Picking the Right Pet for your Lifestyle
You’ve done it! You’ve finally decided, you’re going to join the ranks of the pet owning public. You’re going to get a…cat? Maybe you should get a cat. Cats are fun, right? Low maintenance? I mean they poop in a box, you don’t even have to take them for a walk. Or maybe a dog? Dogs are loads of fun. All those people at the dog park look like they’re having a good time. But it looks kind of cold there in the winter. OK, maybe something like a rabbit. Soft, adorable…wait, is it actually eating it’s poo?
When picking out a pet, I think the most important thing is to pick the right pet for your lifestyle. Sure you might start running if you get a dog, but are you already a runner? Are you likely to become a runner? Is there any way on Earth that you’ll actually run unless someone is chasing you? Don’t get a pet to force you to keep your New Year’s Resolution!
The Couch Potato
Let’s say you live a more sedentary lifestyle. You work hard, your couch is comfy and you’ve earned the right to sink into it at the end of a long work day. The last thing you want to do when you get home is more work. So what’s the best pet for you?
Cats are great. They are somewhat low maintenance, but I know some pretty high maintenance drama queen cats out there. A few things to consider. Sleeping. Cats are nocturnal by nature (OK, so they sleep 23 hours a day, but that last hour of activity is usually at 3AM). If you have trouble sleeping then don’t get a cat.
Dogs are great too. There are some dog breeds who would love nothing more than to hang out with you for hours on the couch. A border collie or any other working dog is going to hate it. When they get bored they get destructive. But bulldogs are a great choice. They are genetic nightmares (sorry bulldog owners, but it’s true….great personalities, terrible conformation) who can barely breathe at the best of times. If they do run, it’s for a few steps at a time to get some food or some belly rubs. Greyhounds are surprisingly lazy as well. They need to get out and run but at home they’re happy to nap. And nap. And nap. I’d avoid fish, pocket pets (gerbils, hamsters, guinea pig etc) and reptiles. They need a lot more husbandry and cleaning than you can do from the comfort of the couch.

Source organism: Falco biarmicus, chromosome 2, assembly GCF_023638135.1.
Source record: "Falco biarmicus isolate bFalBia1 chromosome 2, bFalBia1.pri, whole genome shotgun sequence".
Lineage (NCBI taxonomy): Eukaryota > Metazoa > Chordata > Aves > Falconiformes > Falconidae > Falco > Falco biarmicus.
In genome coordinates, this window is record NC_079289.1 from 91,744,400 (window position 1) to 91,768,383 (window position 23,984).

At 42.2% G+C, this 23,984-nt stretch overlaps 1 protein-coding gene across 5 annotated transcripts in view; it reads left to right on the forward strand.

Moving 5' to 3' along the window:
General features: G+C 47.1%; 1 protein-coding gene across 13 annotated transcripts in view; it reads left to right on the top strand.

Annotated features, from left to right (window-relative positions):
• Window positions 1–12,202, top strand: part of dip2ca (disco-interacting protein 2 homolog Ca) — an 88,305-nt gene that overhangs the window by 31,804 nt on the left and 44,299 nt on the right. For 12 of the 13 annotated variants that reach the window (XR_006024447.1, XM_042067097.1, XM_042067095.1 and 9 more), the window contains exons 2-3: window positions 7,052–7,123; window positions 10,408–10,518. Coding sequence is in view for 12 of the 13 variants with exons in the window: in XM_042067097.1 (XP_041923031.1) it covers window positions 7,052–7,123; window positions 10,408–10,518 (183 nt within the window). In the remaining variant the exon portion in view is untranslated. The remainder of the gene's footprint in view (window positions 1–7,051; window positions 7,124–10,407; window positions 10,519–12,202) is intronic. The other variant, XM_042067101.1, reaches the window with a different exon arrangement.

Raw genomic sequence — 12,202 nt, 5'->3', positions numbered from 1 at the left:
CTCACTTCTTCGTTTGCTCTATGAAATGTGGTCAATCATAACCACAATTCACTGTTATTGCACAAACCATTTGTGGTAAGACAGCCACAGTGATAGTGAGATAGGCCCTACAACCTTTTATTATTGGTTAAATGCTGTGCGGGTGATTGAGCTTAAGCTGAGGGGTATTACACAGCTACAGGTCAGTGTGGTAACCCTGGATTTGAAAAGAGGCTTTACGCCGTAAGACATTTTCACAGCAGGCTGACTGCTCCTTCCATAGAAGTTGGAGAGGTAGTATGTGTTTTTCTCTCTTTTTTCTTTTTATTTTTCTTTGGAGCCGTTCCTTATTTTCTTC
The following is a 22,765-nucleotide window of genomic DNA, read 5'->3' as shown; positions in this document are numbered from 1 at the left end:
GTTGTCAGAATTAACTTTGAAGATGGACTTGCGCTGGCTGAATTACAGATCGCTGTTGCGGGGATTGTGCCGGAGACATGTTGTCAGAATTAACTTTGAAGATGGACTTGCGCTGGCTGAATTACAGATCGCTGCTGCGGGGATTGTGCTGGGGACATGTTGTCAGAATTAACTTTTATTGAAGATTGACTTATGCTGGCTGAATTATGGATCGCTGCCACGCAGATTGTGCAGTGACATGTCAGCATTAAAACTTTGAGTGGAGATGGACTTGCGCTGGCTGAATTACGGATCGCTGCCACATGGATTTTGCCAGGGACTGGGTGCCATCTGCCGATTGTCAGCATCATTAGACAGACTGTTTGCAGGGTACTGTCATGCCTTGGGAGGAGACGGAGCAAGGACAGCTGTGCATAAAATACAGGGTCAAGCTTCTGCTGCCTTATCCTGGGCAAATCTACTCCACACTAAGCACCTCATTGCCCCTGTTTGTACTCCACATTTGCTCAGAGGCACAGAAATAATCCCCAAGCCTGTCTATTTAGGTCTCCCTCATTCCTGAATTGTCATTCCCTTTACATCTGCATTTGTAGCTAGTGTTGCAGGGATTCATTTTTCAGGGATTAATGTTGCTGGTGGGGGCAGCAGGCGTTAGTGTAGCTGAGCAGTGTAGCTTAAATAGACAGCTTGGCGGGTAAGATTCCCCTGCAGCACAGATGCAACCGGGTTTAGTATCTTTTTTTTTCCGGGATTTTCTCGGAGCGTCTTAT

You’re lean, mean exercising machine. You love the outdoors. You love running, hiking, biking, boating. You love it all. Your human friends look at you like you’re nuts when you head out for your early morning run. You know who won’t look at you like you’re nuts? Your dog. A good choice is one of the hunting or sporting breeds. Labs and Golden Retrievers love going for runs. If you love hiking and your dog is big enough you can train them to carry their own supplies in their own knapsack. You can also get a dog who plays sports themselves and find a new hobby. Agility courses, fly ball, frisbee and dock diving are all popular dog sports.
Your kids have been bugging you for a pet and you finally caved. Anything to prevent another viewing of Frozen! You’ve made it very clear that this is THEIR pet and THEIR responsibility. I hate to break it to you, but you’re going to be the one to make sure they’re taking care of the beastie. Make sure it’s one that you won’t mind taking care of…
Many people pick a hamster or a gerbil as a first time pet. They’re small and cheap…and kind of boring. Some of them can be trained so your kids can play with them, but mostly they just hang out in their cage and make the room they’re in smell like pee. They don’t tend to live for more than a few years though, so if you want to make a shorter term commitment they’re a good choice. You will have to have a discussion about death at some point, so keep that in mind (and keep a copy of The Lion King handy)